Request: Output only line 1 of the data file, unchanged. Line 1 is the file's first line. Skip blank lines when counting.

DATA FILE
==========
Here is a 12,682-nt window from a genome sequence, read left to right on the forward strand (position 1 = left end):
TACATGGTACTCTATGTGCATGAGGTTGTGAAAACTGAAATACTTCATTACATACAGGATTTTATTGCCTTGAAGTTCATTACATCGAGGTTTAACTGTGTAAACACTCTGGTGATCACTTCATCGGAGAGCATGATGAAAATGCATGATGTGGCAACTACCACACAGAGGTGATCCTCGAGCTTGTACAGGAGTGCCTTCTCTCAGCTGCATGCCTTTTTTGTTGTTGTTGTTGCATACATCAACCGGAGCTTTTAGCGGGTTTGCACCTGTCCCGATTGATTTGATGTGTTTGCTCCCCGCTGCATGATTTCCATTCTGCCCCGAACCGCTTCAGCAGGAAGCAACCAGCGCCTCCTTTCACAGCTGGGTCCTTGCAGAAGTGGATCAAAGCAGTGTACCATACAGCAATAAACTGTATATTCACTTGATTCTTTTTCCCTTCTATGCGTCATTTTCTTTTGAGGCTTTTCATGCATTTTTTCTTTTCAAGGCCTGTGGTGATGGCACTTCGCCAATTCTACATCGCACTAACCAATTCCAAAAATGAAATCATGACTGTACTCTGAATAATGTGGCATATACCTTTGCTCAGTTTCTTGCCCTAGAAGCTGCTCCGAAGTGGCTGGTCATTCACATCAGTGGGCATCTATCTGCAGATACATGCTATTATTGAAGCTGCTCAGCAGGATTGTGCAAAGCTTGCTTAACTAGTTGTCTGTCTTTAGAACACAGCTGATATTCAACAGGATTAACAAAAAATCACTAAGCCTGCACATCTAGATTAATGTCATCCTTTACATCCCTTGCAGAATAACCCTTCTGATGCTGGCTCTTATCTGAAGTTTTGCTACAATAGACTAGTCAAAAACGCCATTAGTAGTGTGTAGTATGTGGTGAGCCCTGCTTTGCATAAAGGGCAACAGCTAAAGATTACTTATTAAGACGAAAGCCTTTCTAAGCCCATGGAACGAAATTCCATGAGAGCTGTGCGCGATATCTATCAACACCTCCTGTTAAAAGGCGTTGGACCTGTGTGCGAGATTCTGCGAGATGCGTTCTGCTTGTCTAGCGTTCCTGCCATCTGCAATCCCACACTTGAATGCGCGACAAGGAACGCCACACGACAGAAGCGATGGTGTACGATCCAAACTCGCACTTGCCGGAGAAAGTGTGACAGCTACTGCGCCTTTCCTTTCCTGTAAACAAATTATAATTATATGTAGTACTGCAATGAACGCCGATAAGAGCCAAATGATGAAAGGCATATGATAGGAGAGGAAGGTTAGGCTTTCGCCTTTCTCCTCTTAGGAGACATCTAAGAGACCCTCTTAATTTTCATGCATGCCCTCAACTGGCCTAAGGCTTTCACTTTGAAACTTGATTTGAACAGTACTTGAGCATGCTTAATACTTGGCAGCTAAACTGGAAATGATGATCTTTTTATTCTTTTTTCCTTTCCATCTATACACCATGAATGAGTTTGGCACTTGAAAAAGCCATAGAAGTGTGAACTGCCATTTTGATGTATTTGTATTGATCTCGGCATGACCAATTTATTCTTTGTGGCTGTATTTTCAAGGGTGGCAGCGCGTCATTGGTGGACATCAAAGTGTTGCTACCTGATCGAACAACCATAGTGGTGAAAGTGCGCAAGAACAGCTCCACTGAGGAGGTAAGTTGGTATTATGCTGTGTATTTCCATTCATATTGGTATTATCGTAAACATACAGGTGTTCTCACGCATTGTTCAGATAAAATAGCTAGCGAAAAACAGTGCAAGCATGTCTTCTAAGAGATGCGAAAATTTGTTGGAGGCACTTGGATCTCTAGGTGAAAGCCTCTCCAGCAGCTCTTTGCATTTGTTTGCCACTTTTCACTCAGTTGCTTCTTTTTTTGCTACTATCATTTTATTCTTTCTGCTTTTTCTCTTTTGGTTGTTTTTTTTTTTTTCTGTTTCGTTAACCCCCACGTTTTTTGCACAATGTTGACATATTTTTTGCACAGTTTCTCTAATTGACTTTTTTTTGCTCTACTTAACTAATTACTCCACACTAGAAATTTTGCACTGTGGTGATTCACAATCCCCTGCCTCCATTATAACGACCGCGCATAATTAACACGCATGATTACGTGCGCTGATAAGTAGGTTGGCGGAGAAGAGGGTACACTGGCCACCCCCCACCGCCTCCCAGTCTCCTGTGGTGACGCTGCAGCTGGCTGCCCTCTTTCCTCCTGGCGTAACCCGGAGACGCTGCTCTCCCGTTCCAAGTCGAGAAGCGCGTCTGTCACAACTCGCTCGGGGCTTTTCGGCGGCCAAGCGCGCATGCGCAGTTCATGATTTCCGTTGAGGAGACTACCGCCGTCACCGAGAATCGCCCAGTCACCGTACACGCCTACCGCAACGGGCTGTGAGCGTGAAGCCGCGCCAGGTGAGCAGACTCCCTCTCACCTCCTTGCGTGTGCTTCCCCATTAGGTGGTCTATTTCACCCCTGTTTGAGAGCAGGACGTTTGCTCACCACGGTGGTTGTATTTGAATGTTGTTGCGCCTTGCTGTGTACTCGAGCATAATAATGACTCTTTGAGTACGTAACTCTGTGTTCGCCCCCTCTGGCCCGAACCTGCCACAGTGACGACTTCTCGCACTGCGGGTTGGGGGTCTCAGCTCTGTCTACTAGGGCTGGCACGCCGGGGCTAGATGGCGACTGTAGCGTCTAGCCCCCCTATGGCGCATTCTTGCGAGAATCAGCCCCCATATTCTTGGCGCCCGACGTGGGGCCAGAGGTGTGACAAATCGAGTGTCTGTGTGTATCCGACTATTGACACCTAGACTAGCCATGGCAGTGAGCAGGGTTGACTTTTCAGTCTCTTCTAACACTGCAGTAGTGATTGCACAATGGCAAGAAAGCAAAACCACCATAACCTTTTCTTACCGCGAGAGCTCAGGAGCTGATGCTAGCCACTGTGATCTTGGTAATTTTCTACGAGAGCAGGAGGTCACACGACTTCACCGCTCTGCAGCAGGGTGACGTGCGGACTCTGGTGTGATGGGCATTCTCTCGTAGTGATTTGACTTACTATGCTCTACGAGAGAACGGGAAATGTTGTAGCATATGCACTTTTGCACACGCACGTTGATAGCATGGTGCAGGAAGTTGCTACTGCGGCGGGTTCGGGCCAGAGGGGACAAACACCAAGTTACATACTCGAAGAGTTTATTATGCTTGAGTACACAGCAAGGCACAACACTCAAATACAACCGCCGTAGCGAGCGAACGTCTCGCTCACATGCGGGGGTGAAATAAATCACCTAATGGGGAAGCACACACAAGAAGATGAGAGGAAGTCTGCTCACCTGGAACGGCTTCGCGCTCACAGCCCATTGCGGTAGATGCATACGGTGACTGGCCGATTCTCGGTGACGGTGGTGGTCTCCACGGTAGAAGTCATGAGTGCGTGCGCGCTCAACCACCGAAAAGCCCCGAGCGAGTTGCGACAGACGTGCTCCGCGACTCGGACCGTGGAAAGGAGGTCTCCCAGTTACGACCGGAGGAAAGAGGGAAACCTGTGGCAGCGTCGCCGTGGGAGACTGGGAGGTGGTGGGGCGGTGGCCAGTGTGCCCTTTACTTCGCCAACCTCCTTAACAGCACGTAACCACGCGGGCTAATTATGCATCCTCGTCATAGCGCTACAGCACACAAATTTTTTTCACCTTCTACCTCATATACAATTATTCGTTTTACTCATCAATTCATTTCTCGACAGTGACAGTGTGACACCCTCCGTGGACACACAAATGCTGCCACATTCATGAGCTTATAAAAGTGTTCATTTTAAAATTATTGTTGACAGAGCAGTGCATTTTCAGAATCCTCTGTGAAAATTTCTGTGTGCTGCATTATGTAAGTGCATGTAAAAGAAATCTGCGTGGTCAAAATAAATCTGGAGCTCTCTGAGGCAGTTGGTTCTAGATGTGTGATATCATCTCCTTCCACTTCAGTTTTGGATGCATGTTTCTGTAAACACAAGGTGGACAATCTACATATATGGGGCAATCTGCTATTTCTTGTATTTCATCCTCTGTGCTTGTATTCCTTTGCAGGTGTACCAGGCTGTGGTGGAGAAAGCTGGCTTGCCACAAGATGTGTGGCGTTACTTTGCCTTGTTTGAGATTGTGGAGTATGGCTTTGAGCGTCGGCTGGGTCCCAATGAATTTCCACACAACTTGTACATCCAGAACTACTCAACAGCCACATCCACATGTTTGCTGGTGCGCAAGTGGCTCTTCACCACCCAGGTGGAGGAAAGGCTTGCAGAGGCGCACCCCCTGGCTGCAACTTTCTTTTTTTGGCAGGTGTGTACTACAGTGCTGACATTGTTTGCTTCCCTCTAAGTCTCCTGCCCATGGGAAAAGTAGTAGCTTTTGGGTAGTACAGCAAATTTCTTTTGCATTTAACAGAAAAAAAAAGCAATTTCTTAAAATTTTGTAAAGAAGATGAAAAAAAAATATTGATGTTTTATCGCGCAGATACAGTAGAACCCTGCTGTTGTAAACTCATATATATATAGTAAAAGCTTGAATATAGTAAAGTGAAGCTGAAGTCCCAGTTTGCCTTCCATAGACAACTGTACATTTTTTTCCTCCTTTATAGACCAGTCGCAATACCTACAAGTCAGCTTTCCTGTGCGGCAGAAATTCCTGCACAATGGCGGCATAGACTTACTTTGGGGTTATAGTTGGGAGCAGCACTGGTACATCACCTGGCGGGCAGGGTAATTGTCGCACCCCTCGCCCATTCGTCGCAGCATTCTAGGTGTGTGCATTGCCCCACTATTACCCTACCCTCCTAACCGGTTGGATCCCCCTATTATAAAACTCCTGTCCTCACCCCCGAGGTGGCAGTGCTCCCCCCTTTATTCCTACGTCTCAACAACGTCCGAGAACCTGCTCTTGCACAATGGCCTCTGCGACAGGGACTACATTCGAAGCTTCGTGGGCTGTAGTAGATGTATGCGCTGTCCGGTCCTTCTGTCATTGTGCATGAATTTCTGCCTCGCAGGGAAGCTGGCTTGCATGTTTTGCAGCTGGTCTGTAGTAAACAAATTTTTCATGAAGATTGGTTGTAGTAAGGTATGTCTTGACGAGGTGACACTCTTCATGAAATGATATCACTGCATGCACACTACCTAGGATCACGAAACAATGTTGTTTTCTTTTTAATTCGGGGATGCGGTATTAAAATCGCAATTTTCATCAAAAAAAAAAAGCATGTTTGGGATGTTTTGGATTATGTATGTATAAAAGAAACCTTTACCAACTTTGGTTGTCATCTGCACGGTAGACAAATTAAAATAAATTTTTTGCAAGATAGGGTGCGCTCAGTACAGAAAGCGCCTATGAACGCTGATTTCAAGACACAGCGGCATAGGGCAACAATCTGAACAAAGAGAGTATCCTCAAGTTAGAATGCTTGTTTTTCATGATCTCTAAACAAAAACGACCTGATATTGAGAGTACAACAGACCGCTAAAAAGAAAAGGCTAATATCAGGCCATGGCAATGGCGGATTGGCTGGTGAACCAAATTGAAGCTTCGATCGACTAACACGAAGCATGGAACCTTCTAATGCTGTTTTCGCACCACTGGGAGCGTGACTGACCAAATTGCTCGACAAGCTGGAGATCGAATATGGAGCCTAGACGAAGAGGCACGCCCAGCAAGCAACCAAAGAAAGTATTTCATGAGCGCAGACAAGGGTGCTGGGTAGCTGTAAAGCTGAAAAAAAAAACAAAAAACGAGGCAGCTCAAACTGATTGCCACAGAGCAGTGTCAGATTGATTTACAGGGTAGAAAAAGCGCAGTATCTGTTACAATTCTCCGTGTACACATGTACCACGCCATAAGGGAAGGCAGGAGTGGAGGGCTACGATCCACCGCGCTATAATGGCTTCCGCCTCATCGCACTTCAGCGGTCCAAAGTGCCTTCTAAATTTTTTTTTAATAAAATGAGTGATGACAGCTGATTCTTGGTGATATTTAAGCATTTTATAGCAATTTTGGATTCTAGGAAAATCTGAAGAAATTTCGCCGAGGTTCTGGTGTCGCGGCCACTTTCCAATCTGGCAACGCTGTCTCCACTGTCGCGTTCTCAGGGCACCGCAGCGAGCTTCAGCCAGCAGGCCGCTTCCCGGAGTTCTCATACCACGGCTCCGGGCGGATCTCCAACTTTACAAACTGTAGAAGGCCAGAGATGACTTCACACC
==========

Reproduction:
Here is a 12,682-nt window from a genome sequence, read left to right on the forward strand (position 1 = left end):